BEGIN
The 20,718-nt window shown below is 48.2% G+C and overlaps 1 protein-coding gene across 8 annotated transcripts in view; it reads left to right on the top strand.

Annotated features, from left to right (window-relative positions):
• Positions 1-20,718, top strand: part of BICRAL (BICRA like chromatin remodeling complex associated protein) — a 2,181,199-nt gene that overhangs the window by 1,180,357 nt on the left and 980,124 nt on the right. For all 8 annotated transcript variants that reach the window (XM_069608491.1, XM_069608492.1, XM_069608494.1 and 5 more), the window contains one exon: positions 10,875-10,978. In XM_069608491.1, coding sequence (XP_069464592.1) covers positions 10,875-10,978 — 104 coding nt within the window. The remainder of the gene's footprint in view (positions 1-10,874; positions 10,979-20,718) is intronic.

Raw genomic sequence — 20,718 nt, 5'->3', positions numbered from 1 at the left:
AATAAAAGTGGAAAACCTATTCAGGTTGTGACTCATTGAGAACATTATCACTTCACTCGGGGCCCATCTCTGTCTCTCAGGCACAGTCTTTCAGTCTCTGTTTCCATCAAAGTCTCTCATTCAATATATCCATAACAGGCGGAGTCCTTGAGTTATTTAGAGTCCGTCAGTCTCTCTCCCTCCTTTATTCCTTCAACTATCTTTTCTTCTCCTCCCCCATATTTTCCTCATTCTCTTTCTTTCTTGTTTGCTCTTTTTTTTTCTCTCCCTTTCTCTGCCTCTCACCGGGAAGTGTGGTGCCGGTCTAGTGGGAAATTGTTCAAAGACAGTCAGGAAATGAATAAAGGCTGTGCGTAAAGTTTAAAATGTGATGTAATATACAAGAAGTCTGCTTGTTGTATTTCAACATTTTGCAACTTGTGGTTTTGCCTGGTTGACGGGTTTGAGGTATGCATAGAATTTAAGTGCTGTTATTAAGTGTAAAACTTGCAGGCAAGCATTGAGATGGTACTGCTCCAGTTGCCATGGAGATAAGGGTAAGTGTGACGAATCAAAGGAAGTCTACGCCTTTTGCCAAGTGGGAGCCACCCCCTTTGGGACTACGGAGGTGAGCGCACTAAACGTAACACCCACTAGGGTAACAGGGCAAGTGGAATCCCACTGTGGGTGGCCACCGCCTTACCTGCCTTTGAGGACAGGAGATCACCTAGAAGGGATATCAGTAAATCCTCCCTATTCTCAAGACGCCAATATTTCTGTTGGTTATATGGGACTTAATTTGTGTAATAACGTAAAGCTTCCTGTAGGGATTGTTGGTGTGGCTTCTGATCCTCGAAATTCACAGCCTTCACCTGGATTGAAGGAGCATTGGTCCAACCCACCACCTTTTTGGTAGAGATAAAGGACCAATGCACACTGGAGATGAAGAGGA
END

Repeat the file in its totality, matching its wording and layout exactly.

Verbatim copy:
The 20,718-nt window shown below is 48.2% G+C and overlaps 1 protein-coding gene across 8 annotated transcripts in view; it reads left to right on the top strand.

Annotated features, from left to right (window-relative positions):
• Positions 1-20,718, top strand: part of BICRAL (BICRA like chromatin remodeling complex associated protein) — a 2,181,199-nt gene that overhangs the window by 1,180,357 nt on the left and 980,124 nt on the right. For all 8 annotated transcript variants that reach the window (XM_069608491.1, XM_069608492.1, XM_069608494.1 and 5 more), the window contains one exon: positions 10,875-10,978. In XM_069608491.1, coding sequence (XP_069464592.1) covers positions 10,875-10,978 — 104 coding nt within the window. The remainder of the gene's footprint in view (positions 1-10,874; positions 10,979-20,718) is intronic.

Raw genomic sequence — 20,718 nt, 5'->3', positions numbered from 1 at the left:
AATAAAAGTGGAAAACCTATTCAGGTTGTGACTCATTGAGAACATTATCACTTCACTCGGGGCCCATCTCTGTCTCTCAGGCACAGTCTTTCAGTCTCTGTTTCCATCAAAGTCTCTCATTCAATATATCCATAACAGGCGGAGTCCTTGAGTTATTTAGAGTCCGTCAGTCTCTCTCCCTCCTTTATTCCTTCAACTATCTTTTCTTCTCCTCCCCCATATTTTCCTCATTCTCTTTCTTTCTTGTTTGCTCTTTTTTTTTCTCTCCCTTTCTCTGCCTCTCACCGGGAAGTGTGGTGCCGGTCTAGTGGGAAATTGTTCAAAGACAGTCAGGAAATGAATAAAGGCTGTGCGTAAAGTTTAAAATGTGATGTAATATACAAGAAGTCTGCTTGTTGTATTTCAACATTTTGCAACTTGTGGTTTTGCCTGGTTGACGGGTTTGAGGTATGCATAGAATTTAAGTGCTGTTATTAAGTGTAAAACTTGCAGGCAAGCATTGAGATGGTACTGCTCCAGTTGCCATGGAGATAAGGGTAAGTGTGACGAATCAAAGGAAGTCTACGCCTTTTGCCAAGTGGGAGCCACCCCCTTTGGGACTACGGAGGTGAGCGCACTAAACGTAACACCCACTAGGGTAACAGGGCAAGTGGAATCCCACTGTGGGTGGCCACCGCCTTACCTGCCTTTGAGGACAGGAGATCACCTAGAAGGGATATCAGTAAATCCTCCCTATTCTCAAGACGCCAATATTTCTGTTGGTTATATGGGACTTAATTTGTGTAATAACGTAAAGCTTCCTGTAGGGATTGTTGGTGTGGCTTCTGATCCTCGAAATTCACAGCCTTCACCTGGATTGAAGGAGCATTGGTCCAACCCACCACCTTTTTGGTAGAGATAAAGGACCAATGCACACTGGAGATGAAGAGGA